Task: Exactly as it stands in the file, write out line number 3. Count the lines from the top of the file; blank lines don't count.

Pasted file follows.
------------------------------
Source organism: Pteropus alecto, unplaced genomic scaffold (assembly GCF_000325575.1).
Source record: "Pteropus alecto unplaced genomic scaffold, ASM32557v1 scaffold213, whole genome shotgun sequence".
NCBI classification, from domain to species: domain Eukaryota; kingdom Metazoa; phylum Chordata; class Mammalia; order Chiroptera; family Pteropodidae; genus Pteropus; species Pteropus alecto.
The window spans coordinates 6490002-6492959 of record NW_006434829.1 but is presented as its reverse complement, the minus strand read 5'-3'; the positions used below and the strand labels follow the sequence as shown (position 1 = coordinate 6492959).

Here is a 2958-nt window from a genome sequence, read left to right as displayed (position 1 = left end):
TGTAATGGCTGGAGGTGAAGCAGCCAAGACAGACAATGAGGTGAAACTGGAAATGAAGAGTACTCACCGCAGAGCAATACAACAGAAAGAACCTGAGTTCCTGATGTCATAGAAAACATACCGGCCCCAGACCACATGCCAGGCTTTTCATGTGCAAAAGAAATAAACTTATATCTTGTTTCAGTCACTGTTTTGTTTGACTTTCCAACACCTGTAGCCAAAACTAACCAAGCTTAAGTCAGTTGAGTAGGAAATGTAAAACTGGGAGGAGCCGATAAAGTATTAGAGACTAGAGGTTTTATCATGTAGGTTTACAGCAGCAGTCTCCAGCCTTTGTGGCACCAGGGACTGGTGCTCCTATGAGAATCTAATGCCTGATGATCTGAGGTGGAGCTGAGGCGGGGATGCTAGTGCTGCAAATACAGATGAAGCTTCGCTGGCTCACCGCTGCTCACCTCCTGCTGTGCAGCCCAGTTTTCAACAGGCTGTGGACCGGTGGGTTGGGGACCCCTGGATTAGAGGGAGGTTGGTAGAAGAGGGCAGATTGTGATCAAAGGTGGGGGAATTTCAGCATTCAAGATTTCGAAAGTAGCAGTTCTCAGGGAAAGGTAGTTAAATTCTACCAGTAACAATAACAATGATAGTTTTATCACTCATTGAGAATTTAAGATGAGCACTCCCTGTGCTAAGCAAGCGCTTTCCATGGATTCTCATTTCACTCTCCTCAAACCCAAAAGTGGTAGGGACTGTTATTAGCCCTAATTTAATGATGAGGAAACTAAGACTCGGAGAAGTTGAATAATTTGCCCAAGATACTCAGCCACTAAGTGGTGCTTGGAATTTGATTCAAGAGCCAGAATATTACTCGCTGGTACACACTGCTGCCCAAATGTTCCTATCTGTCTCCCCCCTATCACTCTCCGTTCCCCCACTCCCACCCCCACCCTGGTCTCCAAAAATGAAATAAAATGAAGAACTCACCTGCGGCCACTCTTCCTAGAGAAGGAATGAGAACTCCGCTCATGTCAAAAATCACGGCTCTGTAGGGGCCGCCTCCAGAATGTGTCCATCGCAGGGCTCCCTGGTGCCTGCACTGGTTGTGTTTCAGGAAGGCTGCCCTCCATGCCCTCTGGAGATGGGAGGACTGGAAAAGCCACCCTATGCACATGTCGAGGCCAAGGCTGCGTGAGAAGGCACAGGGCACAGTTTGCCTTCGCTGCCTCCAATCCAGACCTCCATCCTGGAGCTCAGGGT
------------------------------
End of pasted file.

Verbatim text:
NCBI classification, from domain to species: domain Eukaryota; kingdom Metazoa; phylum Chordata; class Mammalia; order Chiroptera; family Pteropodidae; genus Pteropus; species Pteropus alecto.